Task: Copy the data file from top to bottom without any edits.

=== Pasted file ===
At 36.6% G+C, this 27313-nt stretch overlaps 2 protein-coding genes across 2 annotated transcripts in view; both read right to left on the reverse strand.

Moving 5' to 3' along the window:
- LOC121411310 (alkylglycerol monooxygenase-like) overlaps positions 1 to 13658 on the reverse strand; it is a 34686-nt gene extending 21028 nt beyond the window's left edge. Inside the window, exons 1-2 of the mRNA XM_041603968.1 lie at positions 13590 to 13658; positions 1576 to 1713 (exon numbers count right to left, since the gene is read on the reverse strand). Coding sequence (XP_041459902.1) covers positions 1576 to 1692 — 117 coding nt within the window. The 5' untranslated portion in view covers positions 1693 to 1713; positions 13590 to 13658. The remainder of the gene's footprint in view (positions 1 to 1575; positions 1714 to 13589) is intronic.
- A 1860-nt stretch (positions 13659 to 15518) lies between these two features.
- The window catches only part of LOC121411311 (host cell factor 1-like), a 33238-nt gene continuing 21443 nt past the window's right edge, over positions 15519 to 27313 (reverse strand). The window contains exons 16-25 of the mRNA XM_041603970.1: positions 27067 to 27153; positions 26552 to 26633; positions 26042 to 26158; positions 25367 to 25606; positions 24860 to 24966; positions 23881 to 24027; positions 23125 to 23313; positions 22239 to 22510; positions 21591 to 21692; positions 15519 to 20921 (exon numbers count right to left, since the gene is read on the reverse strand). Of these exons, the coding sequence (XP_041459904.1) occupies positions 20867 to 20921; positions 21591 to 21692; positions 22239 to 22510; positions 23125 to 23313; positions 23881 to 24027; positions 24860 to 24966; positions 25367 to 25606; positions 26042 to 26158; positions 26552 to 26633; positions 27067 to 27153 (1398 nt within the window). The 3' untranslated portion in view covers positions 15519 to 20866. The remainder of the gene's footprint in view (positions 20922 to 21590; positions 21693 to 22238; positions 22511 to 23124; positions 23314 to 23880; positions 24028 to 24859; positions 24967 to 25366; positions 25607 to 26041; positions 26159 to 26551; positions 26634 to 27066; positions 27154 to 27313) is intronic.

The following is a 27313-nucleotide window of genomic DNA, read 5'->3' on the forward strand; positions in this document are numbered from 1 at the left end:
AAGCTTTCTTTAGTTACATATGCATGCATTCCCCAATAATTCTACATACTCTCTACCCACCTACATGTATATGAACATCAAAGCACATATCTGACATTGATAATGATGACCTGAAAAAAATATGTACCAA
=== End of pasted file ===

At 36.6% G+C, this 27313-nt stretch overlaps 2 protein-coding genes across 2 annotated transcripts in view; both read right to left on the reverse strand.

Moving 5' to 3' along the window:
- LOC121411310 (alkylglycerol monooxygenase-like) overlaps positions 1 to 13658 on the reverse strand; it is a 34686-nt gene extending 21028 nt beyond the window's left edge. Inside the window, exons 1-2 of the mRNA XM_041603968.1 lie at positions 13590 to 13658; positions 1576 to 1713 (exon numbers count right to left, since the gene is read on the reverse strand). Coding sequence (XP_041459902.1) covers positions 1576 to 1692 — 117 coding nt within the window. The 5' untranslated portion in view covers positions 1693 to 1713; positions 13590 to 13658. The remainder of the gene's footprint in view (positions 1 to 1575; positions 1714 to 13589) is intronic.
- A 1860-nt stretch (positions 13659 to 15518) lies between these two features.
- The window catches only part of LOC121411311 (host cell factor 1-like), a 33238-nt gene continuing 21443 nt past the window's right edge, over positions 15519 to 27313 (reverse strand). The window contains exons 16-25 of the mRNA XM_041603970.1: positions 27067 to 27153; positions 26552 to 26633; positions 26042 to 26158; positions 25367 to 25606; positions 24860 to 24966; positions 23881 to 24027; positions 23125 to 23313; positions 22239 to 22510; positions 21591 to 21692; positions 15519 to 20921 (exon numbers count right to left, since the gene is read on the reverse strand). Of these exons, the coding sequence (XP_041459904.1) occupies positions 20867 to 20921; positions 21591 to 21692; positions 22239 to 22510; positions 23125 to 23313; positions 23881 to 24027; positions 24860 to 24966; positions 25367 to 25606; positions 26042 to 26158; positions 26552 to 26633; positions 27067 to 27153 (1398 nt within the window). The 3' untranslated portion in view covers positions 15519 to 20866. The remainder of the gene's footprint in view (positions 20922 to 21590; positions 21693 to 22238; positions 22511 to 23124; positions 23314 to 23880; positions 24028 to 24859; positions 24967 to 25366; positions 25607 to 26041; positions 26159 to 26551; positions 26634 to 27066; positions 27154 to 27313) is intronic.

The following is a 27313-nucleotide window of genomic DNA, read 5'->3' on the forward strand; positions in this document are numbered from 1 at the left end:
AAGCTTTCTTTAGTTACATATGCATGCATTCCCCAATAATTCTACATACTCTCTACCCACCTACATGTATATGAACATCAAAGCACATATCTGACATTGATAATGATGACCTGAAAAAAATATGTACCAA